British Columbia

Homes burned, cemetery flooded: 67 years later, First Nation wins redress

A Northern B.C. First Nation will get millions in compensation after being flooded out by an industrial project in 1952. The Cheslatta Carrier Nation's homes and graveyards were flooded to make way for dams and reservoirs for the Alcan aluminum project.

Cheslatta Carrier Nation awarded millions in what B.C. government calls an 'historic wrong'

The Cheslatta were flooded out of their homes and forcibly relocated to make way for an industrial project in Northern B.C. in 1952. (CBC )

Sixty-seven years after an industrial project flooded out a B.C. First Nation, the B.C. government is providing "redress and restitution."

In so doing, it says it's addressing an "historic wrong."

In 1952, members of the Cheslatta Carrier Nation were forced from their homes with two weeks notice to make way for hydroelectric dams and a reservoir to power Alcan's new aluminum smelter in Kitimat.

The Cheslatta were forcibly relocated to land outside their traditional territories in central B.C.., according to the B.C. government. 

'Their homes had all been burnt'

People "packed up what they could and left," said Cheslatta Chief Corrina Leween, whose mother and grandmother were among those forced out

This archival photograph captured a Cheslatta Carrier village before it was destroyed in 1952. (CBC)

"When they went back to the reserve, their homes had all been burnt down. The only thing left was the Catholic Church the Cheslatta had built and that was eventually burned as well."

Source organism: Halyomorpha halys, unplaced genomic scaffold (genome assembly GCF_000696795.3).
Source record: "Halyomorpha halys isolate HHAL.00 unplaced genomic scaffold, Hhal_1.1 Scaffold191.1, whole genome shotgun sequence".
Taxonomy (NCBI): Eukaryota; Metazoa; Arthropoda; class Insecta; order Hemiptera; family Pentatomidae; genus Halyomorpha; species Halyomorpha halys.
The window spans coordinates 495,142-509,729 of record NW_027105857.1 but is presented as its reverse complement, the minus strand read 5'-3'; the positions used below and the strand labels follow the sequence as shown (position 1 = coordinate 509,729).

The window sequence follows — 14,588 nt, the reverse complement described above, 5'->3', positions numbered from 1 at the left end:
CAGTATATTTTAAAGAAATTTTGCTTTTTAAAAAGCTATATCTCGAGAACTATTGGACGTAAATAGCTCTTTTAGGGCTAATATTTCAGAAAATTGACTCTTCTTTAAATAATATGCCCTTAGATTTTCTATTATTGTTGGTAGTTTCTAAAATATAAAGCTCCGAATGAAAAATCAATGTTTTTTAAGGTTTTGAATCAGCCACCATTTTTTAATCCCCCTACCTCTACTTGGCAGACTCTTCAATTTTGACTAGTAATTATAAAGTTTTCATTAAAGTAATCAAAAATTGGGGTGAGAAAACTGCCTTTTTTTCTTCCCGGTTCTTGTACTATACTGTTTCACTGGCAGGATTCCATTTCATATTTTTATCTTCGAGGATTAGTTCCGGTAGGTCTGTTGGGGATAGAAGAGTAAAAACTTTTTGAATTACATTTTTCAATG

Then the flood waters rose, submerging the village, destroying 60 graves and unearthing ancestral remains.

After the flooding, ancestral remains float in the reservoir 

"That still occurs to this day," said Leween. "We still find bones along the lake. We collect them and bring them back to our community." 

A plaque on a cairn marks the site of a Cheslatta cemetery that was disturbed by industrial flooding in 1952. (CBC )

High waters in 2017 and 2015 further disturbed human remains.

In 2015, Mike Robertson, Cheslatta's senior policy adviser, told CBC it was a haunting situation.

"There's the cost of ... finding the leg of your grandmother or your uncle or your cousin. These aren't ancient graves. These are graves as late as 1952," Robertson said. "People are still alive that are directly related "

Leween said these historic injustices affect band members to this day.

'They still live with it'

"The younger ones, they didn't walk out, but they still live with it, the intergenerational impacts," said Leween."We are resilient, but there have been adverse impacts from the flooding and relocation.  There has been poverty, a high death rate, alcoholism, addiction and violence."

In this archival photo, Abel Peters sits in a Cheslatta graveyard which previously flooded. Peters said he was one of the few Cheslatta who spoke any English in 1952 and helped translate the demands his community leave. 'Everything was crooked, crooked all the way,' Peters told the CBC in 1991. (CBC)

Leween said signing the agreement with the province gave her hope.

"There was pride, tears, happiness," she said. "The devastation experienced by the Cheslatta people 67 years ago continues to this day," said Indigenous Relations and Reconciliation Minister Scott Fraser.  "Reconciliation demands we reckon with the truth of our shared history ..."

The Cheslatta has unanimously agreed to the restitution agreement. But  most of the specific terms will remain confidential for a year "pending negotiation with other parties." 

The agreement does include $4 million over a decade for environmental restoration, as well as land transfers and support for cultural and language programs. 

"We're in an era right now where we can actually take and make a success of a tragedy," said Leween. "This will allow us to do that, to rebuild our community."  

With files from Paisley Woodward

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